The question is: What impact do these [chromosomal] abnormalities have on the long-term outcome of patients?
— Jorge Cortes, MD
Cytogenetic analysis remains an important component of patient monitoring until a complete cytogenetic response is achieved. In addition, the ability of conventional cytogenetics to identify additional chromosomal abnormalities not detected by fluorescence in situ hybridization is noteworthy. Jorge Cortes, MD, Professor of Medicine in the Department of Leukemia, The University of Texas MD Anderson Cancer Center, Houston, introduced the case of a 74-year-old male patient with chronic myeloid leukemia (CML) who presented with a loss of chromosome Y and translocation t(9;9;22) to illustrate these points.
Differing Criteria for Chronic- vs Accelerated-phase CML
There was some disagreement among audience members regarding classification of the patient as being in chronic- (54%; 66/122) vs accelerated-phase CML (44%; 54/122), mainly due to the various criteria that are used to define accelerated-phase CML (eg, the International Bone Marrow Transplant Registry, the World Health Organization [WHO], and MD Anderson Cancer Center).1 One of the distinct features of the WHO classification is that the presence of additional cytogenetic abnormalities in Philadelphia chromosome–positive cells (clonal evolution) at the time of diagnosis is not considered to be a feature of accelerated-phase CML. Dr. Cortes pointed out that in the European LeukemiaNet recommendations, which the majority of respondents indicated that they most frequently use in their practice, clonal evolution at the time of diagnosis is considered to be just a warning sign. Nevertheless, half of respondents (80/159) said they would treat the patient with standard-dose imatinib (Gleevec), with the remainder using second-generation tyrosine kinase inhibitors.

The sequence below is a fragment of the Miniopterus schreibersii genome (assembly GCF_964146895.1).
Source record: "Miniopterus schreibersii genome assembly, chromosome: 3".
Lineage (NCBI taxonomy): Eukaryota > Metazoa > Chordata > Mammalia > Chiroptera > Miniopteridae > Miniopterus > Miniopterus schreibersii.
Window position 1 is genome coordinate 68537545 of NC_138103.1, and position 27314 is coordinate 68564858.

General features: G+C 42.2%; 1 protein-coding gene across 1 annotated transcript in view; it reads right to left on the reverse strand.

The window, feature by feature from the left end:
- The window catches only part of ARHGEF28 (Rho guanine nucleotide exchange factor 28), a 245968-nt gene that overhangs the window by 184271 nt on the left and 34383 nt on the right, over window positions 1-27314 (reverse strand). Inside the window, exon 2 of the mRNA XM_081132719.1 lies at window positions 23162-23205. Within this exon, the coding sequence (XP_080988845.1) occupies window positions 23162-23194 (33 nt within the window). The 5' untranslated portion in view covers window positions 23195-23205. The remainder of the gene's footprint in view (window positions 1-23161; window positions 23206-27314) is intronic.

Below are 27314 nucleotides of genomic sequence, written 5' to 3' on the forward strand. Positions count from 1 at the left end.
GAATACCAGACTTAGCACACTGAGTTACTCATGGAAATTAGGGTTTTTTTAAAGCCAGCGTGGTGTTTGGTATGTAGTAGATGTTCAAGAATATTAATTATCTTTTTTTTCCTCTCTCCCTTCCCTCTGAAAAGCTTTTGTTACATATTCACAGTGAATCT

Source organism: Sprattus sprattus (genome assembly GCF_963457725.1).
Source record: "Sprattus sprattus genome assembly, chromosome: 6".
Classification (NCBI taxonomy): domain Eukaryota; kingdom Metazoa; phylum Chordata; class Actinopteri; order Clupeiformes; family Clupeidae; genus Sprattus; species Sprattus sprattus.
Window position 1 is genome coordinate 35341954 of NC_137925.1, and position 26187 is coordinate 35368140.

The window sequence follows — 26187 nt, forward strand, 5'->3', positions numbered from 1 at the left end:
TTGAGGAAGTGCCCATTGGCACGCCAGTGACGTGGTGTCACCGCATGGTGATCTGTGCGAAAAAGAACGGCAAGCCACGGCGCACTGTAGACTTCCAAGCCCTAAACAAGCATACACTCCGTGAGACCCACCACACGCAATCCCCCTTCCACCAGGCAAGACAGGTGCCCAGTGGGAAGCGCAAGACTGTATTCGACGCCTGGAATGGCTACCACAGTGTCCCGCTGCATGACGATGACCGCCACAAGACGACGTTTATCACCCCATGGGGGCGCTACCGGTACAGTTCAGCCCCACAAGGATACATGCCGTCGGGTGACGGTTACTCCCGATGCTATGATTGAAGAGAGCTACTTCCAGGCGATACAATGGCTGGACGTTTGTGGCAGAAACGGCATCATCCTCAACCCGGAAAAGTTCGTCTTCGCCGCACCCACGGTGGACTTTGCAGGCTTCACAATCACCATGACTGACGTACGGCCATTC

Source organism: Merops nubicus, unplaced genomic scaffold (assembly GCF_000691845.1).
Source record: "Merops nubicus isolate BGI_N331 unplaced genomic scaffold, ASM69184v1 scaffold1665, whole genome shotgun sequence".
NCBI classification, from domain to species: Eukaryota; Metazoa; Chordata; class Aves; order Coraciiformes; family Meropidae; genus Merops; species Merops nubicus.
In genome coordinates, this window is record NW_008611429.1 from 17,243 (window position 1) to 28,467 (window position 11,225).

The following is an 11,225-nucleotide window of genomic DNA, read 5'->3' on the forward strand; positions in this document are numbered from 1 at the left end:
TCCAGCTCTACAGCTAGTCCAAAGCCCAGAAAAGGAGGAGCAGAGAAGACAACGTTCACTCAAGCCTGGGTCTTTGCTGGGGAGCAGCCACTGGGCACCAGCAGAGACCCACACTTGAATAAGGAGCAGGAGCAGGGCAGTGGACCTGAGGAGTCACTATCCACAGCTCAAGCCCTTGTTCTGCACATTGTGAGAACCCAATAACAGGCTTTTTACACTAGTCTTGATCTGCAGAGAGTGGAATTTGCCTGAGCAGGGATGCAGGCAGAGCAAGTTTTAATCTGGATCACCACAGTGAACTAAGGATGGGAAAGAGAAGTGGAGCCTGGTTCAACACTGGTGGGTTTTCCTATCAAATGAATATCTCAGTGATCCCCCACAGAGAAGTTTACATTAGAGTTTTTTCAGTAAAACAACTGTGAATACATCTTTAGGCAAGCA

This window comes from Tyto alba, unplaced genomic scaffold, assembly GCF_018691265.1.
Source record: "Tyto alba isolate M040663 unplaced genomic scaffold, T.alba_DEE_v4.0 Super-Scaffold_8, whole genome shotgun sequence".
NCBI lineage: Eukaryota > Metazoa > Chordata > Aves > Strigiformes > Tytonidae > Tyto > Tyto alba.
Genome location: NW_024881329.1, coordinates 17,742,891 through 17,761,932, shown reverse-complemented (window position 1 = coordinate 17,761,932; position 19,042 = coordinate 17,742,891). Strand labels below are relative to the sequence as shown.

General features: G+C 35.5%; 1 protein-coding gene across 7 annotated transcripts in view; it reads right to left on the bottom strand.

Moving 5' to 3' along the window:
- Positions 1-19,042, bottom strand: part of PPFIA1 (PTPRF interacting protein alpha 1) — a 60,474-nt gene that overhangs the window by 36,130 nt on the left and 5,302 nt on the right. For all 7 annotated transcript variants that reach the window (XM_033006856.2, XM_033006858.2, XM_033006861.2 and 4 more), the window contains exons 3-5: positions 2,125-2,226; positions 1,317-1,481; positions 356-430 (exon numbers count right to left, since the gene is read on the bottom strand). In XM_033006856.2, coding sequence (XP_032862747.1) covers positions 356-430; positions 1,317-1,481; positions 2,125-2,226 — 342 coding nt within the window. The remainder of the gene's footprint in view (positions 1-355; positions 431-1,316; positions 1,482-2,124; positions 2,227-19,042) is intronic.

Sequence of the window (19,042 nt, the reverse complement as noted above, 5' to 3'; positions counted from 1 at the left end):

Variant Philadelphia Chromosome Translocations
An important question is: Does the presence of chromosomal abnormalities at diagnosis affect prognosis? According to an analysis of data on 809 patients treated with imatinib at MD Anderson, the complete cytogenetic response rate was similar in patients with clonal evolution at diagnosis and those with chronic-phase CML (86% and 76%, respectively), and both groups had similar 3-year progression-free survival rates (92% and 89%, respectively).2 Likewise, a multivariate analysis of earlier data on patients receiving imatinib at MD Anderson (n = 721) showed that variant Philadelphia chromosome translocations involving chromosomes other than 9 and 22 (variant Philadelphia chromosome) had no impact on response rate, duration of response, or overall survival compared with patients with classic Philadelphia chromosome translocations.3 Similar findings were reported last year by the GIMEMA CML Working Party, who showed there was no impact of variant Philadelphia chromosome translocations on cytogenetic and molecular response and survival outcomes in 559 patients with early chronic-phase CML receiving imatinib therapy.4 Together, these data suggest that patients with variant translocations do not constitute a “warning” category in the imatinib era.